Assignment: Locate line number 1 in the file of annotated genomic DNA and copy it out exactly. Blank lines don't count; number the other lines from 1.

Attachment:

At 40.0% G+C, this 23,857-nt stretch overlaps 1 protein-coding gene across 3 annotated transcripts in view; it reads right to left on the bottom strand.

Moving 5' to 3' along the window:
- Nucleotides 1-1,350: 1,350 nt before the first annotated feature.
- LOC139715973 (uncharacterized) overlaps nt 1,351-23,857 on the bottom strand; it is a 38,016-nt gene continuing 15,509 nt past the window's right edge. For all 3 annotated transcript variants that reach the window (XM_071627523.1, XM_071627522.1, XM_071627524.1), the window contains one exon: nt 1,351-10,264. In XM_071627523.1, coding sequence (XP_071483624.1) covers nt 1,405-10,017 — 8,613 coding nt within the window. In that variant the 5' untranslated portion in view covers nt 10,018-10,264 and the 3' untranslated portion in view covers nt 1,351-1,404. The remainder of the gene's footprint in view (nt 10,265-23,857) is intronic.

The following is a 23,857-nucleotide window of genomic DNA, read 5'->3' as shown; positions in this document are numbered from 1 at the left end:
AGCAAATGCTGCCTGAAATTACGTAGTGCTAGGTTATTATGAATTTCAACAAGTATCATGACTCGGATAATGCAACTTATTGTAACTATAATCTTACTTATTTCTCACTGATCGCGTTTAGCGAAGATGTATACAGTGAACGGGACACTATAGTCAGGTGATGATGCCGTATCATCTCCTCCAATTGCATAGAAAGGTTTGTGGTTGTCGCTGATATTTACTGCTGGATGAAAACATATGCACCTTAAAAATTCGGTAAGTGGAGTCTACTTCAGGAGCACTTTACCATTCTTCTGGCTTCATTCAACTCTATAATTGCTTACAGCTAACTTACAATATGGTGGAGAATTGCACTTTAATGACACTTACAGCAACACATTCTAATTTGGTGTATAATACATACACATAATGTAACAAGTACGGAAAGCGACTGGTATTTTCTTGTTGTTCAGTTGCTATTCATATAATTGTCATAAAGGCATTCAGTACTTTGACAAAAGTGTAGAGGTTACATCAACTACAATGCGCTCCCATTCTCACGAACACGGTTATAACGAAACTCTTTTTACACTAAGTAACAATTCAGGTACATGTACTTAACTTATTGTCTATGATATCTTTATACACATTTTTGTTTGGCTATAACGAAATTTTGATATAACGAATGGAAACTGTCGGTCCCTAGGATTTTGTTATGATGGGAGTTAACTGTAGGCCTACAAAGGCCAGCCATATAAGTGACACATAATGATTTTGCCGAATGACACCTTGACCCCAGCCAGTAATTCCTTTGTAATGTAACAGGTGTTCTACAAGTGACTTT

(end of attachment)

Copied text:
At 40.0% G+C, this 23,857-nt stretch overlaps 1 protein-coding gene across 3 annotated transcripts in view; it reads right to left on the bottom strand.